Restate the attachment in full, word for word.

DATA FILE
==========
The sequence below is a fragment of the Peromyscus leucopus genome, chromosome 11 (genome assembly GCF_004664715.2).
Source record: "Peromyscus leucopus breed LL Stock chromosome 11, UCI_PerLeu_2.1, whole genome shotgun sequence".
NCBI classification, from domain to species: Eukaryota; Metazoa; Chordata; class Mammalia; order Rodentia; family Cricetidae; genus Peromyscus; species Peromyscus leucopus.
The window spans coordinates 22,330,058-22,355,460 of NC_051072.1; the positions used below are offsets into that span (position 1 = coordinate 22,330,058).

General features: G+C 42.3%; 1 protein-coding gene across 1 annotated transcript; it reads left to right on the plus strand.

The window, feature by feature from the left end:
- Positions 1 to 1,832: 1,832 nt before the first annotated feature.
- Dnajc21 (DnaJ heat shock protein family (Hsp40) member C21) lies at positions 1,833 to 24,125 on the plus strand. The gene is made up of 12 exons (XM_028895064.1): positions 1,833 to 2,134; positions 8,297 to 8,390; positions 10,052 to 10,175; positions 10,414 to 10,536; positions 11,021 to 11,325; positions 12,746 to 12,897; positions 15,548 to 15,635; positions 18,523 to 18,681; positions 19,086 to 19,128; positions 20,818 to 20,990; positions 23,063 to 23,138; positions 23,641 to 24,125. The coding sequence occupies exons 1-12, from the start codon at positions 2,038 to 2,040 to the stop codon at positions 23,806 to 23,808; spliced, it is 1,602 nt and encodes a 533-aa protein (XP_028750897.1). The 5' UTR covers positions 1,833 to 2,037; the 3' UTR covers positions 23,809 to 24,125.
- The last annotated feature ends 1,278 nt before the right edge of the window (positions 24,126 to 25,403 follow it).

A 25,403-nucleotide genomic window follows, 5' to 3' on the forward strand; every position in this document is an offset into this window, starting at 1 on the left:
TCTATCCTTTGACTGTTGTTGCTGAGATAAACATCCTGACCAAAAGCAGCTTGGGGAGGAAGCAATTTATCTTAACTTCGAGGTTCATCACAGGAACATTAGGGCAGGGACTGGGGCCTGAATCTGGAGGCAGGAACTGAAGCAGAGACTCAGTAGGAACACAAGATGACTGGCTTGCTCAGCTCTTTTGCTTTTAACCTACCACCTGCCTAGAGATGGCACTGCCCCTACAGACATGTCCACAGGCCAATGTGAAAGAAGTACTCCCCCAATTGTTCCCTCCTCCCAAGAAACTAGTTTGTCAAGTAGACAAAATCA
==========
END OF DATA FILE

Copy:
The sequence below is a fragment of the Peromyscus leucopus genome, chromosome 11 (genome assembly GCF_004664715.2).
Source record: "Peromyscus leucopus breed LL Stock chromosome 11, UCI_PerLeu_2.1, whole genome shotgun sequence".
NCBI classification, from domain to species: Eukaryota; Metazoa; Chordata; class Mammalia; order Rodentia; family Cricetidae; genus Peromyscus; species Peromyscus leucopus.
The window spans coordinates 22,330,058-22,355,460 of NC_051072.1; the positions used below are offsets into that span (position 1 = coordinate 22,330,058).

General features: G+C 42.3%; 1 protein-coding gene across 1 annotated transcript; it reads left to right on the plus strand.

The window, feature by feature from the left end:
- Positions 1 to 1,832: 1,832 nt before the first annotated feature.
- Dnajc21 (DnaJ heat shock protein family (Hsp40) member C21) lies at positions 1,833 to 24,125 on the plus strand. The gene is made up of 12 exons (XM_028895064.1): positions 1,833 to 2,134; positions 8,297 to 8,390; positions 10,052 to 10,175; positions 10,414 to 10,536; positions 11,021 to 11,325; positions 12,746 to 12,897; positions 15,548 to 15,635; positions 18,523 to 18,681; positions 19,086 to 19,128; positions 20,818 to 20,990; positions 23,063 to 23,138; positions 23,641 to 24,125. The coding sequence occupies exons 1-12, from the start codon at positions 2,038 to 2,040 to the stop codon at positions 23,806 to 23,808; spliced, it is 1,602 nt and encodes a 533-aa protein (XP_028750897.1). The 5' UTR covers positions 1,833 to 2,037; the 3' UTR covers positions 23,809 to 24,125.
- The last annotated feature ends 1,278 nt before the right edge of the window (positions 24,126 to 25,403 follow it).

A 25,403-nucleotide genomic window follows, 5' to 3' on the forward strand; every position in this document is an offset into this window, starting at 1 on the left:
TCTATCCTTTGACTGTTGTTGCTGAGATAAACATCCTGACCAAAAGCAGCTTGGGGAGGAAGCAATTTATCTTAACTTCGAGGTTCATCACAGGAACATTAGGGCAGGGACTGGGGCCTGAATCTGGAGGCAGGAACTGAAGCAGAGACTCAGTAGGAACACAAGATGACTGGCTTGCTCAGCTCTTTTGCTTTTAACCTACCACCTGCCTAGAGATGGCACTGCCCCTACAGACATGTCCACAGGCCAATGTGAAAGAAGTACTCCCCCAATTGTTCCCTCCTCCCAAGAAACTAGTTTGTCAAGTAGACAAAATCA